Ultimately, I work at the intersection of psychological science, psychophysiology and psychoneuroimmunology, developmental science, and social affective neuroscience. See also Theoretical Inspirations

Areas of Research

I study all sorts of questions about the mind-body connection like how peripheral physiology and interoceptive awareness impact different features of emotion and social cognition, how feeling hungry transforms into feeling hangry, why our beliefs about our bodies matter, and how the aging body and brain might impact  everyday feelings. 

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What is the body's role in emotional experience?

How do peripheral and central (brain) representations of the body play a role in shaping our emotions? My research examines why some people have a more "embodied" experience of their emotions and what this means for the time course, intensity, and regulation of emotions and other affective states. I'm also interested in the nature of interoceptive (inner bodily) awareness and how such bodily individual differences impact affect-based decisions, social perceptions, and health behaviors. Understanding individual differences in autonomic reactivity, arousal, interoception, and bodily sensations could improve our scientific models linking the mind and body, while also generating new insights that benefit clinical and healthcare treatments.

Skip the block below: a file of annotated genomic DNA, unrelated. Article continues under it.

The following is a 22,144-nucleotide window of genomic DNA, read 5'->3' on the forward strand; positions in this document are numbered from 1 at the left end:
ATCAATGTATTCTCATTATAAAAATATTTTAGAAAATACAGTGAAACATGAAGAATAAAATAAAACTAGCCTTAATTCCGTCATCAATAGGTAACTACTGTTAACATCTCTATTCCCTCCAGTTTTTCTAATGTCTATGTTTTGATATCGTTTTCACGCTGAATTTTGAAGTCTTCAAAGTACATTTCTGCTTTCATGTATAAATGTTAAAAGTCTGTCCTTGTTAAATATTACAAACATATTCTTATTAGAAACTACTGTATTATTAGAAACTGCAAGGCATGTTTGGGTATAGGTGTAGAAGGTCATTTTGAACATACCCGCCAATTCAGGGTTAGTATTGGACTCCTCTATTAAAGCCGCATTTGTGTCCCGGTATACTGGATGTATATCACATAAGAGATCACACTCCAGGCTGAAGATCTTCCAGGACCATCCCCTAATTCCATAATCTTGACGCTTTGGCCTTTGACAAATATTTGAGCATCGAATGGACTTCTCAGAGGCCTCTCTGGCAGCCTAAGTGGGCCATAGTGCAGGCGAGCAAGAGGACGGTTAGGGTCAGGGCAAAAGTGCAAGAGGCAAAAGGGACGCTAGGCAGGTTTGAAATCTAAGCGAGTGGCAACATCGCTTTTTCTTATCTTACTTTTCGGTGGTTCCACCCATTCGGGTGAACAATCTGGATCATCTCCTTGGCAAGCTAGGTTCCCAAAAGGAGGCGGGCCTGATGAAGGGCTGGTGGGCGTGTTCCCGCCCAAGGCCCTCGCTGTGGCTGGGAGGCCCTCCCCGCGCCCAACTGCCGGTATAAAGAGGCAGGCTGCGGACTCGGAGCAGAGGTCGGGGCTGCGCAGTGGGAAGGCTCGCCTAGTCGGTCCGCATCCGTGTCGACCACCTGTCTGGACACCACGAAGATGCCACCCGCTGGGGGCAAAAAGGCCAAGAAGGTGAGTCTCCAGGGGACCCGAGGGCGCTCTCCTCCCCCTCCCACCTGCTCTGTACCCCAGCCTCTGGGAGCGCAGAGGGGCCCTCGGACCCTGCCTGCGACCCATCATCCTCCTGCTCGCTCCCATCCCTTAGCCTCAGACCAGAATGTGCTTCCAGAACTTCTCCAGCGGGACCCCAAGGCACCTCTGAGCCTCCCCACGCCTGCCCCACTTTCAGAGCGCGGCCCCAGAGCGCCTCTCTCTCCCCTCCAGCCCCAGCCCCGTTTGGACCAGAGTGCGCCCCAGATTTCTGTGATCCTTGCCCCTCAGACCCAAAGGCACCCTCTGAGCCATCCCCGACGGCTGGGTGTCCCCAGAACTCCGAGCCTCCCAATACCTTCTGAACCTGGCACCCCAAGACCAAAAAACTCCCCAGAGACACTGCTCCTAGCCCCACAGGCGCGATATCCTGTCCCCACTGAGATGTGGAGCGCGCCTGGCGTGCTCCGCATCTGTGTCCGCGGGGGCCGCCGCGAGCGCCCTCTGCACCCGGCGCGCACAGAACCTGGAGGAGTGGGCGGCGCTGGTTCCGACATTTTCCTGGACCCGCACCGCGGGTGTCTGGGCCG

Representative Work

MacCormack, J.K., & Lindquist, K.A. (2017). The constitutive role of the body in emotion: Schachter’s legacy for a psychological constructionist view of emotion. Emotion Review. 

MacCormack, J. K., Armstrong-Carter, E. L., Gaudier-Diaz, M., Meltzer-Brody, S., Lindquist, K. A., & Muscatell, K. A. (submitted). Beta-adrenergic blockade effects on psychological and physiological responses to acute stress.

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How can physical states impact our feelings?